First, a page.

The protracted, and syntactically awkward title of Alejandro González Iñárritu’s new film—Bardo, False Chronicle of a Handful of Truths—may seem a touch abstruse, but it’s actually pretty spot-on branding. You get whiffs of grandiosity, a hint of metaphysics, and even a pretty clear declaration of where this often baffling, overlong, half-dreamt/half-remembered mirage of a movie ultimately lands. Iñárritu has now officially become one of those international award-winning filmmakers who considers himself a visionary, and every protracted foot of the movie feels like a swooning statement of self-conscious greatness for which we are supposed to be thankful.
Not that Bardo isn’t often spectacular, gorgeously shot, brimming with quasi-Surrealist set-pieces, and full of Mexican apasionamiento. It is. But whereas Birdman (2014)—which also shouldered a mouthy, oddly punctuated subtitle: “or (The Unexpected Virtue of Ignorance)”—triumphed by way of savvy pop culture irony, and The Revenant (2015) bulldozed through by way of a daring formal treatment of landscape, Bardo has only its maker’s self-regard to sustain it. We are in Fellini territory—specifically, the members-only opium den of 8½, where so many artists go once they’ve attained global godhood.
The difference is that Fellini’s proxy “maestro” is a self-crucifying basket case, deranged by both his creative paralysis and his narcissistic relationships with women. Iñárritu’s stand-in, Silverio Gama (a plum stage for vet Daniel Giménez Cacho), is a documentary filmmaker on the verge of winning a career-capping American award, about which he is ambivalent. Everyone else is, too—virtually everybody in the film calls him on his careerist hypocrisy, as he has doggedly tried to make films that are genuine to the Mexican experience, and yet has supplicated himself one way or another to American culture. His latest film, a “fictionalized” doc, is titled False Chronicle of a Handful of Truths, and is apparently the film we’re watching. His wife and two children live both in L.A. and Mexico City, a tension that also plagues him. An earlier baby lost to SIDS is oddly mourned—oddly by Iñárritu, who plumbs that emotional well with stunningly tasteless comical bits about the baby wanting to return to the womb. There’s even a 30-foot umbilical cord, and a years-later sex scene where Silverio must push the imaginary mini-baby’s head back into his amused mother’s womb. A double-bill with Blonde, which would run almost 5.5 hours, would break anyone’s patience with autonomous CGI fetuses and gyno POVs.
It’s not a story so much as a character study of a rather dull man, and the film pensively, unhurriedly tracks his slippery subjectivity, as he observes Mexican TV kitsch, parries with an ex-friend TV host, argues with his teen son (Iker Sanchez Solano), enjoys a huge dance party thrown in his honor, talks with his mother (alive) and father (dead), and wanders through Mexico City and into a dream in which he argues about Mexico’s history of colonial slaughter with the ghost of Hernán Cortés, while standing atop of 50-foot-high mountain of bodies. Then, cut! It’s actually part of Silverio’s new film. Maybe.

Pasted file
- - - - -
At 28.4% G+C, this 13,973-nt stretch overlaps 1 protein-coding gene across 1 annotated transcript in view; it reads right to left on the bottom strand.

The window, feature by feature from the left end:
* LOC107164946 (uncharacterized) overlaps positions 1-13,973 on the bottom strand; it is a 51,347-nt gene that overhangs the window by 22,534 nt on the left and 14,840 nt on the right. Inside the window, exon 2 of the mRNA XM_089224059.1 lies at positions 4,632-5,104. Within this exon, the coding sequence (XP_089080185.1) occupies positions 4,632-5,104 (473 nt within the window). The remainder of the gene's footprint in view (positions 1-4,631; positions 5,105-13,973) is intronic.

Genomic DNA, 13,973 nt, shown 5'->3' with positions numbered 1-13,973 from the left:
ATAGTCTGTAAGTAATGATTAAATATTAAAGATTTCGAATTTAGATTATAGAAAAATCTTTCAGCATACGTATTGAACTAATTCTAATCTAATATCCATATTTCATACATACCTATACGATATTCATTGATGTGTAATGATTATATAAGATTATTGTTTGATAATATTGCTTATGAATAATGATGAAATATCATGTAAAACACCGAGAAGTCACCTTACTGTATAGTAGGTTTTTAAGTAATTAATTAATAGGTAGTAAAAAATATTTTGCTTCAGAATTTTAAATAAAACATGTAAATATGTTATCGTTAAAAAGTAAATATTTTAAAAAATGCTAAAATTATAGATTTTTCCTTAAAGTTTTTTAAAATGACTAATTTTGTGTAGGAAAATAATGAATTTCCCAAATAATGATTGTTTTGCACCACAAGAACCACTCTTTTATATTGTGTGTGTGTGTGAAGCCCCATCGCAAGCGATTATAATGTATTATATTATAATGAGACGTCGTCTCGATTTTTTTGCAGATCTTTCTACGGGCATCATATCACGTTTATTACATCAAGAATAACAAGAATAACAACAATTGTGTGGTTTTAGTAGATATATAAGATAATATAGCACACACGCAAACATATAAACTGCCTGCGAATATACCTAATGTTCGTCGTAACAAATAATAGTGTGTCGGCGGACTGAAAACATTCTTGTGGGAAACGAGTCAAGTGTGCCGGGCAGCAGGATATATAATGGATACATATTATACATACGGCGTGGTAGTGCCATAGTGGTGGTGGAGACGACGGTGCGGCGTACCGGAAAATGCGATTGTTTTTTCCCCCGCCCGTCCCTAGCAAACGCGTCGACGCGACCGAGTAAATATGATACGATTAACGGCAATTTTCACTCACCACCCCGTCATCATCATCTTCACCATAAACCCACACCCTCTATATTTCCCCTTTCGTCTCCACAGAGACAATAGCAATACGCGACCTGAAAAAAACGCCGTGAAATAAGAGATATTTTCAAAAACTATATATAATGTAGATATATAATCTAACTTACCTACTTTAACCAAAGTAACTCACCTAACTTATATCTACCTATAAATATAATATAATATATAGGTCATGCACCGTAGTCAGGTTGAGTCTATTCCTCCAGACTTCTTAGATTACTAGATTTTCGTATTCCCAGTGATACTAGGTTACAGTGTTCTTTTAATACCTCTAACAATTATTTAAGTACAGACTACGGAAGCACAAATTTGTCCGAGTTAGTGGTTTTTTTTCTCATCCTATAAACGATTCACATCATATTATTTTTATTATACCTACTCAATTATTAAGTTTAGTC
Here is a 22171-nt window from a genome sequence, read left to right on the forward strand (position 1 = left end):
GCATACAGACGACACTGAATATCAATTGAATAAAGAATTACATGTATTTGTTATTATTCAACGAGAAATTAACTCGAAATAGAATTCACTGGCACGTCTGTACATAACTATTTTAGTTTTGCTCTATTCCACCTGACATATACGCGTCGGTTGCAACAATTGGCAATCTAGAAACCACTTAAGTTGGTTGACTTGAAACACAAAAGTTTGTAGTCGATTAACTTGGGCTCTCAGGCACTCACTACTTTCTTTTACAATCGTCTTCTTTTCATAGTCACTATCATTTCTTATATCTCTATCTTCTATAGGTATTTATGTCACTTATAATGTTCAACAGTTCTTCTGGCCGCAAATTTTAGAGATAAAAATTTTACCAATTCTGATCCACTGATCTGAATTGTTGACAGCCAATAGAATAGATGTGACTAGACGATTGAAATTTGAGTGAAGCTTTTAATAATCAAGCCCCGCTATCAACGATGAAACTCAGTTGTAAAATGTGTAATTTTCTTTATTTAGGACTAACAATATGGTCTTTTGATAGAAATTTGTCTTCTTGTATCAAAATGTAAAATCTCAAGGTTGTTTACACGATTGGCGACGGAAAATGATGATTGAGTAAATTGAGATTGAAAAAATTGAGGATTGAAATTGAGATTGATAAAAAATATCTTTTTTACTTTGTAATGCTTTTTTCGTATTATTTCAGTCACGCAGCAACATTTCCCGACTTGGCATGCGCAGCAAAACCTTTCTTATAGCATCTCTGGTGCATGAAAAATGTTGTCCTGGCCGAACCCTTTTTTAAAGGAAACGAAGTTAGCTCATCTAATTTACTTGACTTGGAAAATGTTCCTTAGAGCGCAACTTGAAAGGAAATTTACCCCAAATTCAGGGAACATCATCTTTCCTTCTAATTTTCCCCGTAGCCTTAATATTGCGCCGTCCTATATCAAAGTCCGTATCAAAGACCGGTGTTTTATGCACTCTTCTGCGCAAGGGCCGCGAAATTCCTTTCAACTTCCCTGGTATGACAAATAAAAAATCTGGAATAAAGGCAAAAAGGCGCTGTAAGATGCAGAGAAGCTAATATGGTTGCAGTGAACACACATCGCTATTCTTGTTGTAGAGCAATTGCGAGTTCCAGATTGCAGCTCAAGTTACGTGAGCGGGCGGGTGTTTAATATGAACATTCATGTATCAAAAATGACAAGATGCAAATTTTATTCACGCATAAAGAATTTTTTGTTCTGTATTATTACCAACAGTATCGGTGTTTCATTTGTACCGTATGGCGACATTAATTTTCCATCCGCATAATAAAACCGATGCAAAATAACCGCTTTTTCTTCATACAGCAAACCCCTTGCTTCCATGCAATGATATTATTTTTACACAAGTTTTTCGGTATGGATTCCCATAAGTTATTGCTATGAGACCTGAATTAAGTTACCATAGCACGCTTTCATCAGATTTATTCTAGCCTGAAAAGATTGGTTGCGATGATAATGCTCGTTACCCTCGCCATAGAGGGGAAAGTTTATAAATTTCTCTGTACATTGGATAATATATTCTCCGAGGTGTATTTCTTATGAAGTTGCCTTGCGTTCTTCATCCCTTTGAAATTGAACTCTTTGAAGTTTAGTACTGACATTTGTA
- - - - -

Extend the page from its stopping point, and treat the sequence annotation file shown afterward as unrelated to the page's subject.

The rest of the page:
All of this is executed with Iñárritu’s by-now trademark toolkit of tropes: the long tracking shots, the insistent ultra-wide-angle lenses that bend every room and hallway, the crafty CGI trickery, all of which dazzles until it finally starts to seem threadbare. (He even swipes from Tarkovsky: levitation from The Sacrifice, the sand-filled house from Stalker.) Is Iñárritu aware of how his film’s swollen and sweeping visual texture contradicts the various characters’ convincing arguments about Silverio’s pretentiousness and disconnection from Mexican life? Or does he see the clash, and doesn’t care?
I kept thinking of Alfonso Cuarón’s Roma (2018), as a contemporaneous Mexican Oscar winner’s navel-plunge, and how correct, heartfelt and humane that film is by comparison. Not to mention un-solipsistic; Cuarón was more interested in his childhood family’s maid than he was in himself. In any case, amid its many longueurs, Iñárritu’s tale is rife with implausibilities—where does a documentary maker get this kind of celebrity, and in what world is the movie we’re watching a doc, “fictionalized” or not? But ultimately the film folds everything into a ravishing subjective flow that answers every question with a shrug. Which seems an apt response. ❖
Michael Atkinson has been writing for the Village Voice since 1994. His latest book is the new edition of his BFI tract on David Lynch’s Blue Velvet.
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